This is a guest report from Albert Tseng, who was an active Taiwan policy advocate for the last decade.
On Friday, November 22, the People’s Bank of China, China’s central bank, announced cuts in key interest rates for the first time in two years as a response to a slowing economy. The bank cut the one-year deposit rate from 3.0% to 2.75%, and the one-year lending rate from 6.0% to 5.6%.
Global markets rose on the news, along with news of further commitment from the head of the European Central Bank Mario Draghi to continue support of the European economy through monetary stimulus. Through policies such as these, monetary policymakers hope to stimulate businesses to borrow, invest in capital, and hire more workers, which should lead to overall economic growth. Similar policies in the US, enacted by the Federal Reserve Bank, have been controversial, with differing views on whether it has helped support the economy.
This year has marked a focus by the Chinese authorities on structural reforms, to tackle the problems of the real estate bubble, shadow banking, and bad debt in general. However, officials have received contradictory mandates to maintain GDP growth above 7.5%, while at the same time cracking down on the shadow banking and real estate bubble issues, the latter of which has created unaffordable, empty high-rise apartments in large-scale “ghost towns.” This past March 2014 marked an historic occasion as China allowed energy company Chaori Solar to default on its bad debt, instead of bailing it out.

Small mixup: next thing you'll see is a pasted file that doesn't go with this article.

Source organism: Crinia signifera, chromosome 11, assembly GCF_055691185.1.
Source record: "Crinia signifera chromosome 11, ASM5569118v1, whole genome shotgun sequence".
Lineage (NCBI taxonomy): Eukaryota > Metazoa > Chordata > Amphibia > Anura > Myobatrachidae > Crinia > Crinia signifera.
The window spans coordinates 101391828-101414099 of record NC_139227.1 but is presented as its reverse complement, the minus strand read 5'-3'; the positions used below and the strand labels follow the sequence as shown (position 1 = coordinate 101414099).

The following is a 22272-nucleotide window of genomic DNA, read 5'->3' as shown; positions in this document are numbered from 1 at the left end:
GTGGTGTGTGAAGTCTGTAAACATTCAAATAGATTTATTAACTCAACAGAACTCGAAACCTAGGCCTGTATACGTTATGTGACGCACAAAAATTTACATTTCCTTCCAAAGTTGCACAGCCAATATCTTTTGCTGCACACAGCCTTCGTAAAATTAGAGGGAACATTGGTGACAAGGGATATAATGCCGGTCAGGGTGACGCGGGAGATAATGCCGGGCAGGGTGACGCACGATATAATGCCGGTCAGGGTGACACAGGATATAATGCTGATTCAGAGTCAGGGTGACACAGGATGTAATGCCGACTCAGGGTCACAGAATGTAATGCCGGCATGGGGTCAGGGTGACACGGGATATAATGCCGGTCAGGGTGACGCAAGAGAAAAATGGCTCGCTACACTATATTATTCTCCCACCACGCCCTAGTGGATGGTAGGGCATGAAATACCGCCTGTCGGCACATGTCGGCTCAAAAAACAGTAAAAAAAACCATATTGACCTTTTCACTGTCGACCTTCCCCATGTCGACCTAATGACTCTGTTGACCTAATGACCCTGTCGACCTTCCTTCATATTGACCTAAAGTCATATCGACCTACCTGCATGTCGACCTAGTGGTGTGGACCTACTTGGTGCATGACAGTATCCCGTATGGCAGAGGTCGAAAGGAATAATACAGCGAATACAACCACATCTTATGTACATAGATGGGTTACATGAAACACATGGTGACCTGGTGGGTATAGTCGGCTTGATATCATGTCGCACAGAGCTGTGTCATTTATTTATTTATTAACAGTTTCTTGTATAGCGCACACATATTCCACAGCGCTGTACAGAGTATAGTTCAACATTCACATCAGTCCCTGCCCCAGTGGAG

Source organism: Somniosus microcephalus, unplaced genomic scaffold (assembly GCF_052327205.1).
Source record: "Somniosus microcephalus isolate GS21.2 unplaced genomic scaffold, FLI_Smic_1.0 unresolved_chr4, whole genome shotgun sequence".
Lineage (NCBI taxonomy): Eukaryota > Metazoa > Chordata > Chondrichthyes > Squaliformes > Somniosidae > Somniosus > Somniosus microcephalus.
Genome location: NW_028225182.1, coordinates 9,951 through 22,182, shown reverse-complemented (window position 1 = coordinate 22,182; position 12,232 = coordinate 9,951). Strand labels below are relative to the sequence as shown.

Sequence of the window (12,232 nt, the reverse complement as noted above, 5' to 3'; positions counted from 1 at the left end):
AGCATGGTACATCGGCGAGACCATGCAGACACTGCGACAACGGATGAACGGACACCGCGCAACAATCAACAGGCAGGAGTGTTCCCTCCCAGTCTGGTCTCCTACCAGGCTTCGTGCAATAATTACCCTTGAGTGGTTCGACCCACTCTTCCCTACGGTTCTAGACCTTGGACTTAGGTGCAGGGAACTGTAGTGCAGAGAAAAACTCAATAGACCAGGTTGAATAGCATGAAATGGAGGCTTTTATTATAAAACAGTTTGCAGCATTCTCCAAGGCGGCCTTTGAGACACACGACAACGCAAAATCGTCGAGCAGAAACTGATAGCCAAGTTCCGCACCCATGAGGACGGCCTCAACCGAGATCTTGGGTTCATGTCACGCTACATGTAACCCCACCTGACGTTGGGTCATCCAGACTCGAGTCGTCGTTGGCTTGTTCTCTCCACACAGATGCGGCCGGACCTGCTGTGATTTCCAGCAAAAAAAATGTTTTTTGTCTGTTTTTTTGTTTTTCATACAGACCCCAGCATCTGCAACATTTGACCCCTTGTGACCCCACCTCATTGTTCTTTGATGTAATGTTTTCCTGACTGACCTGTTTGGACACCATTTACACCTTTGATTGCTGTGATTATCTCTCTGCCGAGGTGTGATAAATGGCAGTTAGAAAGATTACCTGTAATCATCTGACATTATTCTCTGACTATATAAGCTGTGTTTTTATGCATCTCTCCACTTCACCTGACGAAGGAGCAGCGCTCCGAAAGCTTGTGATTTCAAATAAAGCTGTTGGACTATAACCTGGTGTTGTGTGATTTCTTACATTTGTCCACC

Most financial institutions have lauded China’s direction this year, predicting that the Chinese Communist Party would be able to guide China’s slowing economy to a “soft landing” through similar judicious decision making. Others have disagreed, predicting instead a “hard landing” for China. A Credit Suisse report on Thursday argued that demand for commodities, a significant portion of which comes from China, has been underperforming.
Author and China watcher Gordon Chang has long predicted China’s inevitable collapse, with economic issues as one major piece of the larger puzzle of insurmountable pressures. He has frequently pointed out that stated GDP growth figures for China are suspect, citing figures that put China’s actual GDP group at around 2.0%. The latest rates drop, he says in an article on Forbes.com today, signals that Chinese leaders have no choice but “finally come to the realization that something had to be done” about the economy.
Furthermore, Chang argued that the relaxed rates will mostly benefit state-owned enterprises, and runs counter to China’s professed goals for structural reform.
With news of the interest rates cuts on Friday, it may appear that China has “blinked,” in its internal game of chicken, with the need to maintain apparent GDP growth overriding the fundamental need to guard against rampant bad debt and an unsustainable housing bubble.
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